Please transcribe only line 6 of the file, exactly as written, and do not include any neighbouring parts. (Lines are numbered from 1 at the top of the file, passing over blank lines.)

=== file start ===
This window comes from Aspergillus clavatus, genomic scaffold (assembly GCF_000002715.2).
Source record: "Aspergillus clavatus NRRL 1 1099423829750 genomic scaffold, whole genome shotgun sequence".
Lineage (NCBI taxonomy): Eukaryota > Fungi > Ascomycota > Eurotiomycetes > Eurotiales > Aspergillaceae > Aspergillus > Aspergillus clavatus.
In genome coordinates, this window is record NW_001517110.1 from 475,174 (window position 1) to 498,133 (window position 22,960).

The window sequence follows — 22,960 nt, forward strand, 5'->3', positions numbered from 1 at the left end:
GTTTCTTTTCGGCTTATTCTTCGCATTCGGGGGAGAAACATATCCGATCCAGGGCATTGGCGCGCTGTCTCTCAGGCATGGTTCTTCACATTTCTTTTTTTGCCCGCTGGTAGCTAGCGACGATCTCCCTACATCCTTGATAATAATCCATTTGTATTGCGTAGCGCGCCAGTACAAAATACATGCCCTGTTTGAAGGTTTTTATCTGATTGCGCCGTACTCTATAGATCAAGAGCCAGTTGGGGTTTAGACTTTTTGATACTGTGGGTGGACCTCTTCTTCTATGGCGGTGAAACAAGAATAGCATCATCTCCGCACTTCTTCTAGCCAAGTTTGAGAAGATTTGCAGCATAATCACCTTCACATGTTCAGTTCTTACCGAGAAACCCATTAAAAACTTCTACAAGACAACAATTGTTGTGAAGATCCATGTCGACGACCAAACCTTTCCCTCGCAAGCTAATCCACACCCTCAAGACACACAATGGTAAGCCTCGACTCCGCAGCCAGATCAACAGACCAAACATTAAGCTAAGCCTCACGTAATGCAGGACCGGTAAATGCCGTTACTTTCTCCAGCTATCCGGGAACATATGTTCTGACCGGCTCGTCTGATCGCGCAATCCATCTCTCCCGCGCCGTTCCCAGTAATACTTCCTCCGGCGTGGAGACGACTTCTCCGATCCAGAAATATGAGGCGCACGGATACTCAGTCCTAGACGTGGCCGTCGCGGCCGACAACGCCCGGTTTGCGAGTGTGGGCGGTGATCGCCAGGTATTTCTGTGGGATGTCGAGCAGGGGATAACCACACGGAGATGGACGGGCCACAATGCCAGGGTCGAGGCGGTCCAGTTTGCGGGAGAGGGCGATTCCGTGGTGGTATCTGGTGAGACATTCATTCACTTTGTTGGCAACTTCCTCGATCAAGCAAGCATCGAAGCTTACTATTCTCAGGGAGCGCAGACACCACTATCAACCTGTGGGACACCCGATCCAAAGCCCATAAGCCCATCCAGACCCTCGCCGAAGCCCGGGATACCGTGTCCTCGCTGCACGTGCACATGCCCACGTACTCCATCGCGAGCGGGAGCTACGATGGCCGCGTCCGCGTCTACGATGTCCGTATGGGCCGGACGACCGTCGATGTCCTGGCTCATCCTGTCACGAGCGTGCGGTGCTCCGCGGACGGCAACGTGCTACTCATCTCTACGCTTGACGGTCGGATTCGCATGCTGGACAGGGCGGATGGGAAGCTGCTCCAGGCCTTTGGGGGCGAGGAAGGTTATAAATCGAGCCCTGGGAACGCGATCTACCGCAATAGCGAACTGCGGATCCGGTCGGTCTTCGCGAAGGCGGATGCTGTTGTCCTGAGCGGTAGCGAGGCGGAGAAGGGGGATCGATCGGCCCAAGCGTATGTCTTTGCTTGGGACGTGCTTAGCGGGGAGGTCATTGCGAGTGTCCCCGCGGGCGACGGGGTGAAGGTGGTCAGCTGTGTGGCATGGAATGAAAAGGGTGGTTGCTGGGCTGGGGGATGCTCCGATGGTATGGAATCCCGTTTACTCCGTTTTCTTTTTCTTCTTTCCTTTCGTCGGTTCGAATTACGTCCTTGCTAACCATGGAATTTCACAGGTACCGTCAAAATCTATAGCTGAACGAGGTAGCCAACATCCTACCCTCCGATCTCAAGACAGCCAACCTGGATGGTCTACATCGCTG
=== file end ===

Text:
GTTTCTTTTCGGCTTATTCTTCGCATTCGGGGGAGAAACATATCCGATCCAGGGCATTGGCGCGCTGTCTCTCAGGCATGGTTCTTCACATTTCTTTTTTTGCCCGCTGGTAGCTAGCGACGATCTCCCTACATCCTTGATAATAATCCATTTGTATTGCGTAGCGCGCCAGTACAAAATACATGCCCTGTTTGAAGGTTTTTATCTGATTGCGCCGTACTCTATAGATCAAGAGCCAGTTGGGGTTTAGACTTTTTGATACTGTGGGTGGACCTCTTCTTCTATGGCGGTGAAACAAGAATAGCATCATCTCCGCACTTCTTCTAGCCAAGTTTGAGAAGATTTGCAGCATAATCACCTTCACATGTTCAGTTCTTACCGAGAAACCCATTAAAAACTTCTACAAGACAACAATTGTTGTGAAGATCCATGTCGACGACCAAACCTTTCCCTCGCAAGCTAATCCACACCCTCAAGACACACAATGGTAAGCCTCGACTCCGCAGCCAGATCAACAGACCAAACATTAAGCTAAGCCTCACGTAATGCAGGACCGGTAAATGCCGTTACTTTCTCCAGCTATCCGGGAACATATGTTCTGACCGGCTCGTCTGATCGCGCAATCCATCTCTCCCGCGCCGTTCCCAGTAATACTTCCTCCGGCGTGGAGACGACTTCTCCGATCCAGAAATATGAGGCGCACGGATACTCAGTCCTAGACGTGGCCGTCGCGGCCGACAACGCCCGGTTTGCGAGTGTGGGCGGTGATCGCCAGGTATTTCTGTGGGATGTCGAGCAGGGGATAACCACACGGAGATGGACGGGCCACAATGCCAGGGTCGAGGCGGTCCAGTTTGCGGGAGAGGGCGATTCCGTGGTGGTATCTGGTGAGACATTCATTCACTTTGTTGGCAACTTCCTCGATCAAGCAAGCATCGAAGCTTACTATTCTCAGGGAGCGCAGACACCACTATCAACCTGTGGGACACCCGATCCAAAGCCCATAAGCCCATCCAGACCCTCGCCGAAGCCCGGGATACCGTGTCCTCGCTGCACGTGCACATGCCCACGTACTCCATCGCGAGCGGGAGCTACGATGGCCGCGTCCGCGTCTACGATGTCCGTATGGGCCGGACGACCGTCGATGTCCTGGCTCATCCTGTCACGAGCGTGCGGTGCTCCGCGGACGGCAACGTGCTACTCATCTCTACGCTTGACGGTCGGATTCGCATGCTGGACAGGGCGGATGGGAAGCTGCTCCAGGCCTTTGGGGGCGAGGAAGGTTATAAATCGAGCCCTGGGAACGCGATCTACCGCAATAGCGAACTGCGGATCCGGTCGGTCTTCGCGAAGGCGGATGCTGTTGTCCTGAGCGGTAGCGAGGCGGAGAAGGGGGATCGATCGGCCCAAGCGTATGTCTTTGCTTGGGACGTGCTTAGCGGGGAGGTCATTGCGAGTGTCCCCGCGGGCGACGGGGTGAAGGTGGTCAGCTGTGTGGCATGGAATGAAAAGGGTGGTTGCTGGGCTGGGGGATGCTCCGATGGTATGGAATCCCGTTTACTCCGTTTTCTTTTTCTTCTTTCCTTTCGTCGGTTCGAATTACGTCCTTGCTAACCATGGAATTTCACAGGTACCGTCAAAATCTATAGCTGAACGAGGTAGCCAACATCCTACCCTCCGATCTCAAGACAGCCAACCTGGATGGTCTACATCGCTG